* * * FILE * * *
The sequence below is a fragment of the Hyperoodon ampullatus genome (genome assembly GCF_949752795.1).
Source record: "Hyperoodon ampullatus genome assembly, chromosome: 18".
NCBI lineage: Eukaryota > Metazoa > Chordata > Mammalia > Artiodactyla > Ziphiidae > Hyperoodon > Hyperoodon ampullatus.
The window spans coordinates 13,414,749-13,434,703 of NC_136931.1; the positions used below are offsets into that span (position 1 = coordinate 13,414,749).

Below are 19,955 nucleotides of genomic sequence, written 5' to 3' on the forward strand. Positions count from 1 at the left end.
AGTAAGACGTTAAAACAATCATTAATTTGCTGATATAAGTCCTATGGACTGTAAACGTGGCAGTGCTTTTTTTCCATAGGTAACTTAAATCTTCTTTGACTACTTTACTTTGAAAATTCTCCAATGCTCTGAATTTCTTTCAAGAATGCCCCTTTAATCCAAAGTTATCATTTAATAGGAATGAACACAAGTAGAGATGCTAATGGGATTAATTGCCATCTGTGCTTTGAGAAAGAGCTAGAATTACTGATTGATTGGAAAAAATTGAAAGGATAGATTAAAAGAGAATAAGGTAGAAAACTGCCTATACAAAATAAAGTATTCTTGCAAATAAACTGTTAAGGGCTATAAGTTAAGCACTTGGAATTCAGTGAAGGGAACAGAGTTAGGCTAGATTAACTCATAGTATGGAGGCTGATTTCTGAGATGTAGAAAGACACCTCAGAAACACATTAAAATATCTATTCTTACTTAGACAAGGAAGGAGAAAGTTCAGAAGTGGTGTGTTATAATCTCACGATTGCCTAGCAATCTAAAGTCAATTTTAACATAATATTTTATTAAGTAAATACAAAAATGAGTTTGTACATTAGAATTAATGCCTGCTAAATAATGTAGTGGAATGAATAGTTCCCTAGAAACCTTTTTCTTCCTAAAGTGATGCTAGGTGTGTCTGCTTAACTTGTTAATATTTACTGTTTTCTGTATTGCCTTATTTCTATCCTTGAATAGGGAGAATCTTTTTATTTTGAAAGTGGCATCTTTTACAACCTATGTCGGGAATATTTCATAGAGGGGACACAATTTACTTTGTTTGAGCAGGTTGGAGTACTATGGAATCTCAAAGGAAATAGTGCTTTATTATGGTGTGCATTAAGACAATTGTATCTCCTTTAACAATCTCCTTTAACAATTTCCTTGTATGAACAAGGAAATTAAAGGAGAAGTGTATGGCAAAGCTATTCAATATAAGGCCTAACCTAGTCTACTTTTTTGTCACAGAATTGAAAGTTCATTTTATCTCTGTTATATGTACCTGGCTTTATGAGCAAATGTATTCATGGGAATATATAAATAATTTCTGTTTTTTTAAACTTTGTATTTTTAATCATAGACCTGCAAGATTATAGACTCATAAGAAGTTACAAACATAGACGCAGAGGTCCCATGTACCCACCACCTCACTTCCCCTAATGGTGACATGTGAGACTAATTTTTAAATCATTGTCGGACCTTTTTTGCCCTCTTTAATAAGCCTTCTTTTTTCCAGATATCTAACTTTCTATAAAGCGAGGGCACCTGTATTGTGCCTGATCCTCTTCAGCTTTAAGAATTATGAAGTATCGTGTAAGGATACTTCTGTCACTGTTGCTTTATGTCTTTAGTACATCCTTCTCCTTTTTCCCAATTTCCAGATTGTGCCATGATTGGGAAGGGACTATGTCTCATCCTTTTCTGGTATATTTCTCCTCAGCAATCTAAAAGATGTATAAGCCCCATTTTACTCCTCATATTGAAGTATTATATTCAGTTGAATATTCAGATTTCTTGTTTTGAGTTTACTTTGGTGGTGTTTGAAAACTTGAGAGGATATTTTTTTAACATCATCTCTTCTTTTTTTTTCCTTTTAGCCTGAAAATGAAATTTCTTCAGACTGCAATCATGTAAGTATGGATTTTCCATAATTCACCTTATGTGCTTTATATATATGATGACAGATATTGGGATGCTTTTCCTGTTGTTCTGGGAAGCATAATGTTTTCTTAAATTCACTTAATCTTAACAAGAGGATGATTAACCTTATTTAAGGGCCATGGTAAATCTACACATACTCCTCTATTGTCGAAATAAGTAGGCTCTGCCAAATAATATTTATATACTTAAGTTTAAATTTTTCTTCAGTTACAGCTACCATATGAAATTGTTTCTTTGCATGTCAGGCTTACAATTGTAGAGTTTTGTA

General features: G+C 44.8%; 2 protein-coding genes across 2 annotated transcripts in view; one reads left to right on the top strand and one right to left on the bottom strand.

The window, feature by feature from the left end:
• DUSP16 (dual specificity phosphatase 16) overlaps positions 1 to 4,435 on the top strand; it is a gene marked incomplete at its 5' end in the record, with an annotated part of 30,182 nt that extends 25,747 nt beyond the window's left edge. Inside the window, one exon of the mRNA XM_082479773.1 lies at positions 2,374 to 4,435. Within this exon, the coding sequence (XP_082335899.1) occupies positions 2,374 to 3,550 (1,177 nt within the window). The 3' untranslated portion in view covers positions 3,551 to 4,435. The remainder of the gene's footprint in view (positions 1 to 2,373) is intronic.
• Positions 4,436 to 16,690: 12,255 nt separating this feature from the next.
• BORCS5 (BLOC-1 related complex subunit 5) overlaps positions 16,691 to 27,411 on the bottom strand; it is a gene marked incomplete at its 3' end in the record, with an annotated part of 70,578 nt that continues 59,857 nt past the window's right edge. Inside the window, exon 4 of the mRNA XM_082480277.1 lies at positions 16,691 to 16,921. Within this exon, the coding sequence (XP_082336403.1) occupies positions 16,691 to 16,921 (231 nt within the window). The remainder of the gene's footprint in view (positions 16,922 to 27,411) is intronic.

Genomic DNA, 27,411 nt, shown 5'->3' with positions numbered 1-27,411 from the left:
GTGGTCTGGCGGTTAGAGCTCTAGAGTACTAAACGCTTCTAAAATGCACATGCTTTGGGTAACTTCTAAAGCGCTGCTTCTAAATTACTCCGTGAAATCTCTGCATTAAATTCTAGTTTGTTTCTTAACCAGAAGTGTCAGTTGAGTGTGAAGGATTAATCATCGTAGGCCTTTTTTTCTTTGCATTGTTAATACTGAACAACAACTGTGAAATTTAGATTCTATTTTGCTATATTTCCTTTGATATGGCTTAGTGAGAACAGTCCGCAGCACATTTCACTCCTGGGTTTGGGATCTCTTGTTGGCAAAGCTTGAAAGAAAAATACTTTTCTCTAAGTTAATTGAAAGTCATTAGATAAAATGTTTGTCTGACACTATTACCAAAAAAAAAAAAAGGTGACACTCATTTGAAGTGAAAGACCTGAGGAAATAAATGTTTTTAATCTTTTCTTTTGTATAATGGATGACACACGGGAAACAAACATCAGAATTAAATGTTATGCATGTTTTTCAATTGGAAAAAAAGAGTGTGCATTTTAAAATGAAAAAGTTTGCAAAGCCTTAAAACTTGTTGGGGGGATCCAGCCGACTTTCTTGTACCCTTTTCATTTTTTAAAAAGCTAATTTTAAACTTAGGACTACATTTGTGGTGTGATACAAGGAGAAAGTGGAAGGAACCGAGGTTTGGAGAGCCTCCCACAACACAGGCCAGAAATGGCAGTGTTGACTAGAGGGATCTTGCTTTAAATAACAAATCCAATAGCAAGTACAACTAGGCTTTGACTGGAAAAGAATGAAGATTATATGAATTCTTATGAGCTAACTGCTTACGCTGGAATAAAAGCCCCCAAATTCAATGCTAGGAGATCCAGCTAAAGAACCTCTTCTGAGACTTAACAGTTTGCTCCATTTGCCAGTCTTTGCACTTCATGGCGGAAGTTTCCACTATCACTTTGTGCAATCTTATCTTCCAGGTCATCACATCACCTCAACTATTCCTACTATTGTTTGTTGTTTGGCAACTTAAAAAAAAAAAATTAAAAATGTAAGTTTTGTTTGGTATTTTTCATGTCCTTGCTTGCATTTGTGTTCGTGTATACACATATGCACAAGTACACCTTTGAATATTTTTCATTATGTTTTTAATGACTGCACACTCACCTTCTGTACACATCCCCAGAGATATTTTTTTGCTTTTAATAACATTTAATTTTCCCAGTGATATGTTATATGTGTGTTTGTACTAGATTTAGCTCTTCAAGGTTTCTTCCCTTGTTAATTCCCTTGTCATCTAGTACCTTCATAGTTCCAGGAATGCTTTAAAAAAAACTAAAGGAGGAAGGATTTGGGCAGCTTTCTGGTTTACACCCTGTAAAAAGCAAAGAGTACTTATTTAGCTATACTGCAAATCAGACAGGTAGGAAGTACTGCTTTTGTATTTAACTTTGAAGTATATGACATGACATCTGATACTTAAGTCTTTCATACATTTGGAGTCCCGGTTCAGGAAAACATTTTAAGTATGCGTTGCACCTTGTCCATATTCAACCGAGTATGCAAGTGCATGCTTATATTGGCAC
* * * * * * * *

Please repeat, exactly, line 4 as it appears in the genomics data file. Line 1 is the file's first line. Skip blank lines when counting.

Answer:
The window spans coordinates 13,414,749-13,434,703 of NC_136931.1; the positions used below are offsets into that span (position 1 = coordinate 13,414,749).